IF Cherries boss Eddie Howe were to pick a side of unsung heroes, Wes Fogden would be one of the first names on the team-sheet every week.
Having waited in the wings, Fogden has seized his chance with both hands since Howe restored him to the starting line-up in the FA Cup win at Carlisle.
A model of consistency against the Cumbrians, the omnipresent Fogden played a starring role as Cherries took into double figures their unbeaten league run at Scunthorpe on Saturday.
In both games, he combined energy-sapping and eye-catching exhibitions of wing play with opportunist goals and was a constant menace to the opposition.
An honest and game competitor, Fogden has worked tirelessly to establish himself second time round in the pro ranks having been released by hometown club Brighton in 2008.
Following spells in non-league with Dorchester and Havant & Waterlooville, he joined Cherries in October 2011, making 27 appearances for the club during his first season.
Although a nasty shoulder injury disfigured his summer and pre-season, leaving Fogden to play catch-up, fitness was never likely to be an issue for the 24-year-old.
But as Howe is quick to point out, there is a lot more to Fogden’s game than just his incredible athleticism.
“Wes is a hard worker and a real team player but has got ability as well,” said Howe. “He is a very good footballer, he has quality on the ball and you can’t underestimate that.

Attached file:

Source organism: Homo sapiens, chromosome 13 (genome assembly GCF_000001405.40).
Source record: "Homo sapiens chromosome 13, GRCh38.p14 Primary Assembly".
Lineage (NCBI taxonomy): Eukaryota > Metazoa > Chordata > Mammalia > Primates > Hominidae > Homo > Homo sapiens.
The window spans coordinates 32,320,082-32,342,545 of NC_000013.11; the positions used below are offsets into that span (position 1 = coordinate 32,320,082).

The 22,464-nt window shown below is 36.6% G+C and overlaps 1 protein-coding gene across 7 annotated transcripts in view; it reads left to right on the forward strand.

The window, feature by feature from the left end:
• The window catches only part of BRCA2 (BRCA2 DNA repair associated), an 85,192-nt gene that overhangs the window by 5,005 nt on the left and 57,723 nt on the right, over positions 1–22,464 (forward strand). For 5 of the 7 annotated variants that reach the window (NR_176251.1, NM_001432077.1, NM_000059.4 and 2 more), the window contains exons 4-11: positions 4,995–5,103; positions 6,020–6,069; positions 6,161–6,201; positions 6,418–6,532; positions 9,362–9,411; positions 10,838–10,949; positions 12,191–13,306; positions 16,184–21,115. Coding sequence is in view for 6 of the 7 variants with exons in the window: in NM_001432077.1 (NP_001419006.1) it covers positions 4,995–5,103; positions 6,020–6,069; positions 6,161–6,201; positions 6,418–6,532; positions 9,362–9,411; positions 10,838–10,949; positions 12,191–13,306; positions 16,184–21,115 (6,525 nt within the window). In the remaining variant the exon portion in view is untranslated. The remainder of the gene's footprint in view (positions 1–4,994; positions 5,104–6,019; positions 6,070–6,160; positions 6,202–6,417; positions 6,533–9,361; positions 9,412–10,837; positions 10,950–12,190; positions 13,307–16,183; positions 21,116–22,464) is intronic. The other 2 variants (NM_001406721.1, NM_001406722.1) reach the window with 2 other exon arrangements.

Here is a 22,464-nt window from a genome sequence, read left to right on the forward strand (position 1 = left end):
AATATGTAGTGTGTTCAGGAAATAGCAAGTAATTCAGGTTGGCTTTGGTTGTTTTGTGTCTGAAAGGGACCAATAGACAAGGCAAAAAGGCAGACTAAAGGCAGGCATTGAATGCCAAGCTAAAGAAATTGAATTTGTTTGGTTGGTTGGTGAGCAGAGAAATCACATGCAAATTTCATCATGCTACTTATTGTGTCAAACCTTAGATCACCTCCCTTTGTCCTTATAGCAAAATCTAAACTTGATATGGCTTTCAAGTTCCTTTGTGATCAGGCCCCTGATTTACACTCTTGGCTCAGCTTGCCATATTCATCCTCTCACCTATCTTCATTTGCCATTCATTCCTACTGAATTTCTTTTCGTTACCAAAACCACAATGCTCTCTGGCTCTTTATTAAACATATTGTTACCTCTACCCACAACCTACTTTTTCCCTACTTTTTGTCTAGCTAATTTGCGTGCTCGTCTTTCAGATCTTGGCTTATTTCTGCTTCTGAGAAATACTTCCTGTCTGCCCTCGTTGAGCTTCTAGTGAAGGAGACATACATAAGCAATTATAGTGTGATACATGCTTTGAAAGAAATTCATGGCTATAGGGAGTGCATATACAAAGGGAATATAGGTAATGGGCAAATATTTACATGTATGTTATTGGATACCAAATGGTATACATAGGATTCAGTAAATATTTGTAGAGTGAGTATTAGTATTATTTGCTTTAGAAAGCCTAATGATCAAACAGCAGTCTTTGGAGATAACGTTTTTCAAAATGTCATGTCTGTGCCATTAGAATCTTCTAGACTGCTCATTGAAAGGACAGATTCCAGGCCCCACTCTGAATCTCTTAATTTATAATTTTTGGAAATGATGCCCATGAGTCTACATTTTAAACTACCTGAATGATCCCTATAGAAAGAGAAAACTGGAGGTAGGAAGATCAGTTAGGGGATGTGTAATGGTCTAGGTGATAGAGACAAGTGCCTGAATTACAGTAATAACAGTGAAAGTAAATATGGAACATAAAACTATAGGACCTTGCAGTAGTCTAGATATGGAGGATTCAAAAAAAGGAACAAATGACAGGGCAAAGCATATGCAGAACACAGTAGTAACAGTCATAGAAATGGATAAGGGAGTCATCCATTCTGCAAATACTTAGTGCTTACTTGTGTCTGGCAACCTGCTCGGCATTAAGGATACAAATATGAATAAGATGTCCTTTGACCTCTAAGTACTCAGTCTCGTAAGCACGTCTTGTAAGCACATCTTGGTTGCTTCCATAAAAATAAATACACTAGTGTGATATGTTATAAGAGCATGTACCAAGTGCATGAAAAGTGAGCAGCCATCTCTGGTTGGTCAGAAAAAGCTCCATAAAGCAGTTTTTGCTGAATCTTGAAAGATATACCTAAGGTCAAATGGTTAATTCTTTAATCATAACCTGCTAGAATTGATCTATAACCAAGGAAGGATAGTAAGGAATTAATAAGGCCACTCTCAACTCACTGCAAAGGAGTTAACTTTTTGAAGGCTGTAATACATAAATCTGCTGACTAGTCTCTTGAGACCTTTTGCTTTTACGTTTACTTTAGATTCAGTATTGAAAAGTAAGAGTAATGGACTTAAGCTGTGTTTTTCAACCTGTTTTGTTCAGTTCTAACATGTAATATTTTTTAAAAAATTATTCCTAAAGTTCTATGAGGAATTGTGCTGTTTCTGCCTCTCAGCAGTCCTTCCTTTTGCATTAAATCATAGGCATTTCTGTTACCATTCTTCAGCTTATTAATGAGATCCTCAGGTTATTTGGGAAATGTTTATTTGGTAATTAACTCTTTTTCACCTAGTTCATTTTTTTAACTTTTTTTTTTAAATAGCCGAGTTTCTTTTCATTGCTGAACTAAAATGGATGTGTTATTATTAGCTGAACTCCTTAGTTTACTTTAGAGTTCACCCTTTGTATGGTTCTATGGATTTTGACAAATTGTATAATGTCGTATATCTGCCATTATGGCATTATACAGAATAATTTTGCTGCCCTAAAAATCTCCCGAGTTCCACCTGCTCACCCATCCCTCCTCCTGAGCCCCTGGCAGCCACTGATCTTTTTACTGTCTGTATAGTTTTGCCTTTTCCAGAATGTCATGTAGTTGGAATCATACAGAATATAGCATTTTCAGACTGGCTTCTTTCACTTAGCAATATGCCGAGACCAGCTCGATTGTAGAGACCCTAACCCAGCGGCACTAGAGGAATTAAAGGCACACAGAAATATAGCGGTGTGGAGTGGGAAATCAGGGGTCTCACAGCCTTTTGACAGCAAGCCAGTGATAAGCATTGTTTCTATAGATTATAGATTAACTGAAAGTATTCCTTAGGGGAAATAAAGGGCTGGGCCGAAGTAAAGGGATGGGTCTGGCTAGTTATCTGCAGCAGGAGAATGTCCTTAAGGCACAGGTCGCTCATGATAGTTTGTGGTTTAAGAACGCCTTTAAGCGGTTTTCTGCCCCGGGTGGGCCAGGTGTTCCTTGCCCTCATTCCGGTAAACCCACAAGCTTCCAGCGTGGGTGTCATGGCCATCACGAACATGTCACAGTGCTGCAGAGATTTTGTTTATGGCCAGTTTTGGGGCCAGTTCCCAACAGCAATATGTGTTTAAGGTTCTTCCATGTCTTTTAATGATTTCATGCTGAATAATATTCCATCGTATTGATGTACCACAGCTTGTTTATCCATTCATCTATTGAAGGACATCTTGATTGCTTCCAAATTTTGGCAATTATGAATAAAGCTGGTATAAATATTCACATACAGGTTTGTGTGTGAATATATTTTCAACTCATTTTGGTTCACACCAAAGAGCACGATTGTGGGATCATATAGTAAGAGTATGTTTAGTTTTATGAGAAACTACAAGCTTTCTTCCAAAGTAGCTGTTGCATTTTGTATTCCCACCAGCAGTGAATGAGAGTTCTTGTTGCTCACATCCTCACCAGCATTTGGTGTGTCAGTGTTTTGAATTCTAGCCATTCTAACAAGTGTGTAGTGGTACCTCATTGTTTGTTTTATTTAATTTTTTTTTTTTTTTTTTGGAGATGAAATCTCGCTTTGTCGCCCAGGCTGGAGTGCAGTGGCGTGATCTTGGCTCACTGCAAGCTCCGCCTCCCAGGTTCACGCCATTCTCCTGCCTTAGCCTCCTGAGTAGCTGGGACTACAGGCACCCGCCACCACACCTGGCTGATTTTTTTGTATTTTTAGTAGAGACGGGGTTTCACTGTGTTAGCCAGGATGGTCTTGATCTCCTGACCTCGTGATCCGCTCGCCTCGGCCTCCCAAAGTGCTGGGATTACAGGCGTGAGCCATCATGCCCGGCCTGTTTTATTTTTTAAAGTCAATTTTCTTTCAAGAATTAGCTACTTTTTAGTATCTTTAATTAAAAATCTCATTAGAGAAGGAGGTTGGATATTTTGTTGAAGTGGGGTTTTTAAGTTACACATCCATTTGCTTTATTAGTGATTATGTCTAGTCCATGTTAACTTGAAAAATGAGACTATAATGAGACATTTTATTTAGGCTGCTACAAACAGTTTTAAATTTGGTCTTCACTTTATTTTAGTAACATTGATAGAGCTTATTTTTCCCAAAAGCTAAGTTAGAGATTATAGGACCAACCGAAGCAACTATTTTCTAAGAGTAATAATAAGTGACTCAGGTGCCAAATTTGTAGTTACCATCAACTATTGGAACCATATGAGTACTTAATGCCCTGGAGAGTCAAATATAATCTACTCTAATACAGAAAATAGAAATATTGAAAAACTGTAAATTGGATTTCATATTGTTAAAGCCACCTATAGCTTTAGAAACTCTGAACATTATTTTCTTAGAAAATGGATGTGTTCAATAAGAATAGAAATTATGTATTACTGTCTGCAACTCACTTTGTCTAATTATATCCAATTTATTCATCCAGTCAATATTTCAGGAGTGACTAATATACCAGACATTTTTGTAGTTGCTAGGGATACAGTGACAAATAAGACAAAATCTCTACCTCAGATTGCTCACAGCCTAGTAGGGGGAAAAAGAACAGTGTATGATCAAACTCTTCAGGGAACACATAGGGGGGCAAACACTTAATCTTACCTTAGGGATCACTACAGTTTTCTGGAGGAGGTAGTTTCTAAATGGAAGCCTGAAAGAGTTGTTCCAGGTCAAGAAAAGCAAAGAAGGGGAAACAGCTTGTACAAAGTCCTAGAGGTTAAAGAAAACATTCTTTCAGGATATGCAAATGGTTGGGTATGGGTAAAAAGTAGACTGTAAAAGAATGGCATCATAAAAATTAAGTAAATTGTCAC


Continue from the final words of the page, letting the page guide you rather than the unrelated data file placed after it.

“He can play a number of different positions left and has got a lot of tools. That is why he is such a valued member of our squad.”
Asked whether he could see any comparisons between Fogden and John Bailey or Wade Elliott, both non-league finds for Cherries, Howe replied: “I would say he is different to both. He is his own man.
“It doesn’t matter where you come from and who you have played for has no bearing on it. Wes is here on merit.
“I have a lot of respect for players who come through the non-league route because it is the hardest way to get into the game.
“Wes has certainly got the fire inside him to want to improve and to keep his place and I have been very impressed with him.”
At 18, Fogden, who was then on Brighton’s books, had surgery to remove a tumour which had been eating into his spine. He spent three months in a restrictive body cast before working his way back to fitness.
Cherries’ stand-in skipper Tommy Elphick, who was also at Brighton at the time, progressed through the Seagulls youth ranks with Fogden.
Elphick said: “We grew up together and played in the same teams from 12 onwards. Wes has always been the same and what you see, is what you get.
“He is a pocket rocket and he really gets stuck in. He surprises a few people and people underestimate him due to his size. What he lacks in size, he certainly makes up for in heart.
“He had a tough start to his career due to injury and serious illness. I have always kept an eye on his progress and, when I saw he had signed here from Havant, it was great to see him getting back into the pro game because he deserves every success he gets.”